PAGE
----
Listen to the story
One of the main features of modern lifelong learning and storytelling is usability. In an interactive book, for instance, this would mean that the student intuitively would be able to navigate the content and use the tools and other functions available without instructions or help files. This becomes trickier by the fact that different people choose different paths when they navigate through an interactive book. Especially since the user’s reaction and action in the integrated interactivity features in the book take the iReaders out on different journeys. When this is more profoundly analysed four types of iReaders reveal themselves.
…is fully focused on achieving all the objectives of the curriculum for the chapters of the book with the highest scores and the most articulate comments. For this user type, it is important to have quantifiable goals and content should be tailored to effectively achieve these goals. The Purposeful want preferably that the end result is linked to an existing standard such as the Council of Europe’s attainment scale for foreign languages, or at least to be on the top of the leaderboard in a gamification system..
…wants to adopt as much of the content, its functionality and tools as possible. Every little corner of the chapters of the book should be examined and all the tools will be tested and used. Direct and comprehensive feedback, research information connected to each of the exercises of the module and lexicons are some features that are very welcome for the Explorer. Development of knowledge and skills, and the experience in itself, is the primary objective while achieving the objectives of the book’s curriculum is a more secondary goal.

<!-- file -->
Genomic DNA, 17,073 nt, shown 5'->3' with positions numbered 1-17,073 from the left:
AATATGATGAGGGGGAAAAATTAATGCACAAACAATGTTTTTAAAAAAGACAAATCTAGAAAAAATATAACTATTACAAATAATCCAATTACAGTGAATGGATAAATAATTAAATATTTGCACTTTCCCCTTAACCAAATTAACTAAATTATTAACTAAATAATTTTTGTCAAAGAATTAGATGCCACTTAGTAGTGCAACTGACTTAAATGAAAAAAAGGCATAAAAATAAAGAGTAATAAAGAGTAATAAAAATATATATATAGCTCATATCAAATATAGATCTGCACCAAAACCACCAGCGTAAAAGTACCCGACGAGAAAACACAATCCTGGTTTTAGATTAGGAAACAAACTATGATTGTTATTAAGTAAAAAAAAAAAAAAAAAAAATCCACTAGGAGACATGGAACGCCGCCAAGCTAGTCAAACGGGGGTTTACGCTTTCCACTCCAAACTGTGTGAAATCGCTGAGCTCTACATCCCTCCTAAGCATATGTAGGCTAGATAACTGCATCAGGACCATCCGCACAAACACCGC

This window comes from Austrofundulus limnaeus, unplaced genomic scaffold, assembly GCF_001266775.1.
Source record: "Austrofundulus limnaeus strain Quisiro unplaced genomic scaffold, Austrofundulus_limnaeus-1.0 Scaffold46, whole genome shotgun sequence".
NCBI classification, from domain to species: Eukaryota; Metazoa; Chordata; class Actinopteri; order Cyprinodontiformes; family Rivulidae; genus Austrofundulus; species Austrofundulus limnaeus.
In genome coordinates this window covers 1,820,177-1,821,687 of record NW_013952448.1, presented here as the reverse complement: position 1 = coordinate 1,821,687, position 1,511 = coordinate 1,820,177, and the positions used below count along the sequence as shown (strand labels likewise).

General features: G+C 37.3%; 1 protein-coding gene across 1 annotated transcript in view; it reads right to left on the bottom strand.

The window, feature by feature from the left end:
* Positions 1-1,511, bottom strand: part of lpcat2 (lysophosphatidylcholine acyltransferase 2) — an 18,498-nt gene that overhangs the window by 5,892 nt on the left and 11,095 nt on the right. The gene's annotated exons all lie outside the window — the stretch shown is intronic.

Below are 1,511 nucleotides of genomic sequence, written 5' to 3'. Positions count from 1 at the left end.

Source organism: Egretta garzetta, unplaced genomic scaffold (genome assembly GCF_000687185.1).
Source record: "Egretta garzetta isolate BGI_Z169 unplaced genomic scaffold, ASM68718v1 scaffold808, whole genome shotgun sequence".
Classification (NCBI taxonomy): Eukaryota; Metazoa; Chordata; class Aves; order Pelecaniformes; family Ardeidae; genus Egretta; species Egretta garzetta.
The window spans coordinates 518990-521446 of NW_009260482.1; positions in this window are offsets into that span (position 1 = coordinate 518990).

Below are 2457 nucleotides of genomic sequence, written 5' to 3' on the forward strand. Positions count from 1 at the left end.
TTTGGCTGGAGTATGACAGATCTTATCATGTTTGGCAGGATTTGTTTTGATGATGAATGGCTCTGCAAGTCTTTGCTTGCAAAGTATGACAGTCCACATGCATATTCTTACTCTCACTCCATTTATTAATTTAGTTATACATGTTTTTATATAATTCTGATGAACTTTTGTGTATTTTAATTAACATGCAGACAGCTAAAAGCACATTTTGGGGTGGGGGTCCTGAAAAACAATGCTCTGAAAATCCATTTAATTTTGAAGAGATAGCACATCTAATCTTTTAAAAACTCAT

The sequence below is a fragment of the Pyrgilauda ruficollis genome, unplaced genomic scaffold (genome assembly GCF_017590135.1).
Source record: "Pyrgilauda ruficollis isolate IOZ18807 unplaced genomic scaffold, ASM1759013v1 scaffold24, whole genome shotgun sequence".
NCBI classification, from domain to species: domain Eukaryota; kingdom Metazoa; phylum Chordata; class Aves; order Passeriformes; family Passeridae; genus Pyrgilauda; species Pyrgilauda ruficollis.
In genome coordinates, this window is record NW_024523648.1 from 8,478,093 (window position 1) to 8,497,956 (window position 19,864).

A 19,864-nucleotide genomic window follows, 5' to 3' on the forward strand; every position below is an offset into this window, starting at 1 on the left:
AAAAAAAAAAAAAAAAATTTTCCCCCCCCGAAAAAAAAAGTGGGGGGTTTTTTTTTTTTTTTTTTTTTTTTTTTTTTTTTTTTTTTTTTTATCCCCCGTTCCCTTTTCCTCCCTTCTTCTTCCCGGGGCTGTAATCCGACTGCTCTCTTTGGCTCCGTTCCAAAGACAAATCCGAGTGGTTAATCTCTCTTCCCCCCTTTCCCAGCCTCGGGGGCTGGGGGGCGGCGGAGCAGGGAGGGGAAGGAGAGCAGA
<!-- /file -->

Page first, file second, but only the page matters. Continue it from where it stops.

… main objective is that through dialogue with other iReaders, improve their own skills but also to share their own experiences. Surely, the Contactor also manages the various interactive exercises in the chapters. However, this is done mainly in order to be able to fully participate in the discussion forum, chat, phone or physical meetings. The Contactor use targeted networking in order to reach the best possible result and to meet curriculum objectives.
…is by far the most difficult type of user, but also often the most useful. The Hacker’s primary goal is to beat the system, find the loopholes, taking shortcuts in order to find the easiest way to reach the end of a chapter and the book. In addition, the Hacker uses the communication tools to mislead and sometimes harass other iReaders. Since this user type is very active with great commitment, the focus should be to inspire to transform into one of the other user types. By their actions, however, this user type has a constructive role as an error detector, and a source for further development. Especially since an interactive book always should be updated, improved and developed.
The Centre of UX Design
The user’s experience of an interactive book involves a combination of functionality, interactivity and aesthetics that are crucial for effective learning. The next step is to satisfy the centre of UX design, namely the four user type preferences. This concerns both the developer/author of interactive books as well as teachers.
Lars Göran Boström©